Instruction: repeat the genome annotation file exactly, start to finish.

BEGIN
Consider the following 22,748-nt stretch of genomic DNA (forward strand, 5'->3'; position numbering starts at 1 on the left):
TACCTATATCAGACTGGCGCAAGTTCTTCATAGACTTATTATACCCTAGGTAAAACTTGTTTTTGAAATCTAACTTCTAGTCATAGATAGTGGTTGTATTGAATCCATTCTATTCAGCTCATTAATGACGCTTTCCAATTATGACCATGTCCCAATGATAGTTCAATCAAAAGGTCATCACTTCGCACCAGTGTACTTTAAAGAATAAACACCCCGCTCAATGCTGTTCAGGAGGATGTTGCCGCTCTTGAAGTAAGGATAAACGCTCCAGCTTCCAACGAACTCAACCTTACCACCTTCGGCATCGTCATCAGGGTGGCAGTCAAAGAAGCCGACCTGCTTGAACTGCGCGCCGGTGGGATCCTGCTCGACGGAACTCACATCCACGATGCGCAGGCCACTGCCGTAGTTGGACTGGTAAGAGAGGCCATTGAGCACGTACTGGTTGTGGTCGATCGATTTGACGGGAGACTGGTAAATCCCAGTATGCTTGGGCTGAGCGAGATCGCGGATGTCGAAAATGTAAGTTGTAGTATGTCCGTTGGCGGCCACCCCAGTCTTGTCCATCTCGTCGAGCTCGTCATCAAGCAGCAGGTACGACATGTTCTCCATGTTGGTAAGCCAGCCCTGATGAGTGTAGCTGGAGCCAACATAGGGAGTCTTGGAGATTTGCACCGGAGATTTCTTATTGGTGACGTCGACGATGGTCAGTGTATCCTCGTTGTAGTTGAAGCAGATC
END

Consider the following 22,748-nt stretch of genomic DNA (forward strand, 5'->3'; position numbering starts at 1 on the left):
TACCTATATCAGACTGGCGCAAGTTCTTCATAGACTTATTATACCCTAGGTAAAACTTGTTTTTGAAATCTAACTTCTAGTCATAGATAGTGGTTGTATTGAATCCATTCTATTCAGCTCATTAATGACGCTTTCCAATTATGACCATGTCCCAATGATAGTTCAATCAAAAGGTCATCACTTCGCACCAGTGTACTTTAAAGAATAAACACCCCGCTCAATGCTGTTCAGGAGGATGTTGCCGCTCTTGAAGTAAGGATAAACGCTCCAGCTTCCAACGAACTCAACCTTACCACCTTCGGCATCGTCATCAGGGTGGCAGTCAAAGAAGCCGACCTGCTTGAACTGCGCGCCGGTGGGATCCTGCTCGACGGAACTCACATCCACGATGCGCAGGCCACTGCCGTAGTTGGACTGGTAAGAGAGGCCATTGAGCACGTACTGGTTGTGGTCGATCGATTTGACGGGAGACTGGTAAATCCCAGTATGCTTGGGCTGAGCGAGATCGCGGATGTCGAAAATGTAAGTTGTAGTATGTCCGTTGGCGGCCACCCCAGTCTTGTCCATCTCGTCGAGCTCGTCATCAAGCAGCAGGTACGACATGTTCTCCATGTTGGTAAGCCAGCCCTGATGAGTGTAGCTGGAGCCAACATAGGGAGTCTTGGAGATTTGCACCGGAGATTTCTTATTGGTGACGTCGACGATGGTCAGTGTATCCTCGTTGTAGTTGAAGCAGATC